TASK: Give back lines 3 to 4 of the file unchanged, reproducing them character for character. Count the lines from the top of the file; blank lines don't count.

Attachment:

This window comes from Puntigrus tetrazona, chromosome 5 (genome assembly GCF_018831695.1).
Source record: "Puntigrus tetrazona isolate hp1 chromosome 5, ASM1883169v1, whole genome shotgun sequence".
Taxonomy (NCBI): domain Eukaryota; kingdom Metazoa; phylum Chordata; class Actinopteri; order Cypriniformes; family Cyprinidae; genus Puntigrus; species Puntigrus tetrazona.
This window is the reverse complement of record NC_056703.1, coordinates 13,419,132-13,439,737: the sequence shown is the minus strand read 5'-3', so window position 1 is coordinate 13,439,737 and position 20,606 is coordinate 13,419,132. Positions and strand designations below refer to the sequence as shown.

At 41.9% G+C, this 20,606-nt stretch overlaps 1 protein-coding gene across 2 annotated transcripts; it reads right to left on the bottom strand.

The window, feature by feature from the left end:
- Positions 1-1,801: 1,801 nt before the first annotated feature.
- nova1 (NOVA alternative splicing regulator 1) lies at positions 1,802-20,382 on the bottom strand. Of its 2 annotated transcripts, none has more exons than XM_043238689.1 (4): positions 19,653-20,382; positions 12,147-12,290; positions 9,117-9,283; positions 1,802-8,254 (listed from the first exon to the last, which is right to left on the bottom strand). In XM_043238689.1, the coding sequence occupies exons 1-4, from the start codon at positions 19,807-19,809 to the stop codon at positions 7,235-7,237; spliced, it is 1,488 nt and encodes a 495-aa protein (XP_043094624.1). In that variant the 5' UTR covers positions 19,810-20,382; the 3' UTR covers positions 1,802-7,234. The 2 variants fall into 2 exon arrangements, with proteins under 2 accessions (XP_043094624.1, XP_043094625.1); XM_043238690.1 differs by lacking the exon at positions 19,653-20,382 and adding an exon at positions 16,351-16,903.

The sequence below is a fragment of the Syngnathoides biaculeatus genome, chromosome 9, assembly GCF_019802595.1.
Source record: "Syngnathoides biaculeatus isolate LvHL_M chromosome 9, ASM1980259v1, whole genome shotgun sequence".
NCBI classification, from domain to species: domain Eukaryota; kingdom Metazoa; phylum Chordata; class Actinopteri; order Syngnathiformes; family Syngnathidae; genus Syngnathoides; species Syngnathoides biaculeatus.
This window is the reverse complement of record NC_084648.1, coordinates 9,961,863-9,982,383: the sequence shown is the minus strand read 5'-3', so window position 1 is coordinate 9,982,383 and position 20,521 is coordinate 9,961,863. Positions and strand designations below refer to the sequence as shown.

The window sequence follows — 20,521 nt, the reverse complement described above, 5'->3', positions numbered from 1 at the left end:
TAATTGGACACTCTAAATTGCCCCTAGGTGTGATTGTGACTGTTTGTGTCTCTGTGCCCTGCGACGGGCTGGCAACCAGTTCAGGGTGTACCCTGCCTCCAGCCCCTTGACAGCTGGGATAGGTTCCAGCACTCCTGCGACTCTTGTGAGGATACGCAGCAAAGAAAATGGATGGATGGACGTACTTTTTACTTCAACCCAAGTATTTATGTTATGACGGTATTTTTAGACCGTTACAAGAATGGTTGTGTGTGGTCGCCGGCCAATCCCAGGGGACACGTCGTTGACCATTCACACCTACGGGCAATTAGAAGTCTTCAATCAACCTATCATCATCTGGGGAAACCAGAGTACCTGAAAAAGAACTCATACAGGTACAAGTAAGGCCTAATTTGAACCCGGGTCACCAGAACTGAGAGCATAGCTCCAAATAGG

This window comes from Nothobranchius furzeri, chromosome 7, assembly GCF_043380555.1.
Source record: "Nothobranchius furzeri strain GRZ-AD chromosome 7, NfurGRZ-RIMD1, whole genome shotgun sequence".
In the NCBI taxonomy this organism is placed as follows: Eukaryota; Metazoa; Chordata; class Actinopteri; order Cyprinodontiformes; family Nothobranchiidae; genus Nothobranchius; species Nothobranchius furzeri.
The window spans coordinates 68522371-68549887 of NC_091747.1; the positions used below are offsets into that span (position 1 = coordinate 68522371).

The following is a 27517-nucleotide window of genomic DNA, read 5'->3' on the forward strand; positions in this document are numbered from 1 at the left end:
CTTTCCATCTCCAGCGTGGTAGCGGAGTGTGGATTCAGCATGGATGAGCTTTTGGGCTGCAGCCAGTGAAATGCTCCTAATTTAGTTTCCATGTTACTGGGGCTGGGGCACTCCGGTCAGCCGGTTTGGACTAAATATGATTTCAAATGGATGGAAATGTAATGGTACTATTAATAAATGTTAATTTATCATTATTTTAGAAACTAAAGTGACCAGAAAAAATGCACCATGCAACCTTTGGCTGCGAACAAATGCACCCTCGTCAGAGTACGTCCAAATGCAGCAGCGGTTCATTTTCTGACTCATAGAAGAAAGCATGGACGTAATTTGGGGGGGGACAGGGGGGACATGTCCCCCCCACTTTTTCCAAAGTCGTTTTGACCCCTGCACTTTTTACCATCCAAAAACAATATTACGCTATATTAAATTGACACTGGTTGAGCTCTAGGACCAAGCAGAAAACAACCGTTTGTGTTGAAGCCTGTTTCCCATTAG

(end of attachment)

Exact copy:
Taxonomy (NCBI): domain Eukaryota; kingdom Metazoa; phylum Chordata; class Actinopteri; order Cypriniformes; family Cyprinidae; genus Puntigrus; species Puntigrus tetrazona.
This window is the reverse complement of record NC_056703.1, coordinates 13,419,132-13,439,737: the sequence shown is the minus strand read 5'-3', so window position 1 is coordinate 13,439,737 and position 20,606 is coordinate 13,419,132. Positions and strand designations below refer to the sequence as shown.